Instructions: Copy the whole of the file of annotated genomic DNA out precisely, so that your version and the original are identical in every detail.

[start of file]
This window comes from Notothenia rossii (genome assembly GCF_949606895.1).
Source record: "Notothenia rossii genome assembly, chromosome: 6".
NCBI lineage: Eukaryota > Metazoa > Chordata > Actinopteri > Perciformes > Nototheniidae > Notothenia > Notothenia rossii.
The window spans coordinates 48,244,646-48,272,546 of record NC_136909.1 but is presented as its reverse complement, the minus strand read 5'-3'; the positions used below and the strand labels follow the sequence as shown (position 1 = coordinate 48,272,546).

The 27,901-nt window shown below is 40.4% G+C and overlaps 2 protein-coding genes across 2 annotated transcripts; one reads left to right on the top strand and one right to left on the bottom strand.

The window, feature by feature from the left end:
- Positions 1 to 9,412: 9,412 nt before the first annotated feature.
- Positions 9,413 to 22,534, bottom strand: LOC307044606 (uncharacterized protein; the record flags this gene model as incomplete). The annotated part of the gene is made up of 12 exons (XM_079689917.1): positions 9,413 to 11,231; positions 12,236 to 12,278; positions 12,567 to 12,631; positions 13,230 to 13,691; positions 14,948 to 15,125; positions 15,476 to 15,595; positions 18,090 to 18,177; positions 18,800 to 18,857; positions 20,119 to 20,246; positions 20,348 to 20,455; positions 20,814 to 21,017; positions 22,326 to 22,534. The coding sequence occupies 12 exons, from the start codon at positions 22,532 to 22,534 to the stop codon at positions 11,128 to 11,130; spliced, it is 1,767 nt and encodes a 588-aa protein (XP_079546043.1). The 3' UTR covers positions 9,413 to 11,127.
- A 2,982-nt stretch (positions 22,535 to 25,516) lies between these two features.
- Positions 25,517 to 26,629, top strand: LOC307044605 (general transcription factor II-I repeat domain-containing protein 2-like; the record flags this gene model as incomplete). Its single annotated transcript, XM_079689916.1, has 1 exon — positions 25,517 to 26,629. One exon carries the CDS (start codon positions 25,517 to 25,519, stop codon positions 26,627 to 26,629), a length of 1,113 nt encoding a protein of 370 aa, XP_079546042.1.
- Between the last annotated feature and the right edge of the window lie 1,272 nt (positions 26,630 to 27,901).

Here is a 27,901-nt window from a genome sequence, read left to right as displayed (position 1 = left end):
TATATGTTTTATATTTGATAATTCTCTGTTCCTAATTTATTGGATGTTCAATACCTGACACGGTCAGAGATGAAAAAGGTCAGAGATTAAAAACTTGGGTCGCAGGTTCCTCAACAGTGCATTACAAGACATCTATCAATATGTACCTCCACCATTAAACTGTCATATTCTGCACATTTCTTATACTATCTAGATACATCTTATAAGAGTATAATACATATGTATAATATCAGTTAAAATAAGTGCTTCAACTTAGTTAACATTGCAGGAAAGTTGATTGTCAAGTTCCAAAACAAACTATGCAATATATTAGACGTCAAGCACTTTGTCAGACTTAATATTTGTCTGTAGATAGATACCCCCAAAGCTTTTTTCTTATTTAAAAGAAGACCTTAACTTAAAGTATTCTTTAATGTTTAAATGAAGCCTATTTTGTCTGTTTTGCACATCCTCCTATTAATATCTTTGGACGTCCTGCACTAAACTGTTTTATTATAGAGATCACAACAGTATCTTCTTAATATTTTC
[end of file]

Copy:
This window comes from Notothenia rossii (genome assembly GCF_949606895.1).
Source record: "Notothenia rossii genome assembly, chromosome: 6".
NCBI lineage: Eukaryota > Metazoa > Chordata > Actinopteri > Perciformes > Nototheniidae > Notothenia > Notothenia rossii.
The window spans coordinates 48,244,646-48,272,546 of record NC_136909.1 but is presented as its reverse complement, the minus strand read 5'-3'; the positions used below and the strand labels follow the sequence as shown (position 1 = coordinate 48,272,546).

The 27,901-nt window shown below is 40.4% G+C and overlaps 2 protein-coding genes across 2 annotated transcripts; one reads left to right on the top strand and one right to left on the bottom strand.

The window, feature by feature from the left end:
- Positions 1 to 9,412: 9,412 nt before the first annotated feature.
- Positions 9,413 to 22,534, bottom strand: LOC307044606 (uncharacterized protein; the record flags this gene model as incomplete). The annotated part of the gene is made up of 12 exons (XM_079689917.1): positions 9,413 to 11,231; positions 12,236 to 12,278; positions 12,567 to 12,631; positions 13,230 to 13,691; positions 14,948 to 15,125; positions 15,476 to 15,595; positions 18,090 to 18,177; positions 18,800 to 18,857; positions 20,119 to 20,246; positions 20,348 to 20,455; positions 20,814 to 21,017; positions 22,326 to 22,534. The coding sequence occupies 12 exons, from the start codon at positions 22,532 to 22,534 to the stop codon at positions 11,128 to 11,130; spliced, it is 1,767 nt and encodes a 588-aa protein (XP_079546043.1). The 3' UTR covers positions 9,413 to 11,127.
- A 2,982-nt stretch (positions 22,535 to 25,516) lies between these two features.
- Positions 25,517 to 26,629, top strand: LOC307044605 (general transcription factor II-I repeat domain-containing protein 2-like; the record flags this gene model as incomplete). Its single annotated transcript, XM_079689916.1, has 1 exon — positions 25,517 to 26,629. One exon carries the CDS (start codon positions 25,517 to 25,519, stop codon positions 26,627 to 26,629), a length of 1,113 nt encoding a protein of 370 aa, XP_079546042.1.
- Between the last annotated feature and the right edge of the window lie 1,272 nt (positions 26,630 to 27,901).

Here is a 27,901-nt window from a genome sequence, read left to right as displayed (position 1 = left end):
TATATGTTTTATATTTGATAATTCTCTGTTCCTAATTTATTGGATGTTCAATACCTGACACGGTCAGAGATGAAAAAGGTCAGAGATTAAAAACTTGGGTCGCAGGTTCCTCAACAGTGCATTACAAGACATCTATCAATATGTACCTCCACCATTAAACTGTCATATTCTGCACATTTCTTATACTATCTAGATACATCTTATAAGAGTATAATACATATGTATAATATCAGTTAAAATAAGTGCTTCAACTTAGTTAACATTGCAGGAAAGTTGATTGTCAAGTTCCAAAACAAACTATGCAATATATTAGACGTCAAGCACTTTGTCAGACTTAATATTTGTCTGTAGATAGATACCCCCAAAGCTTTTTTCTTATTTAAAAGAAGACCTTAACTTAAAGTATTCTTTAATGTTTAAATGAAGCCTATTTTGTCTGTTTTGCACATCCTCCTATTAATATCTTTGGACGTCCTGCACTAAACTGTTTTATTATAGAGATCACAACAGTATCTTCTTAATATTTTC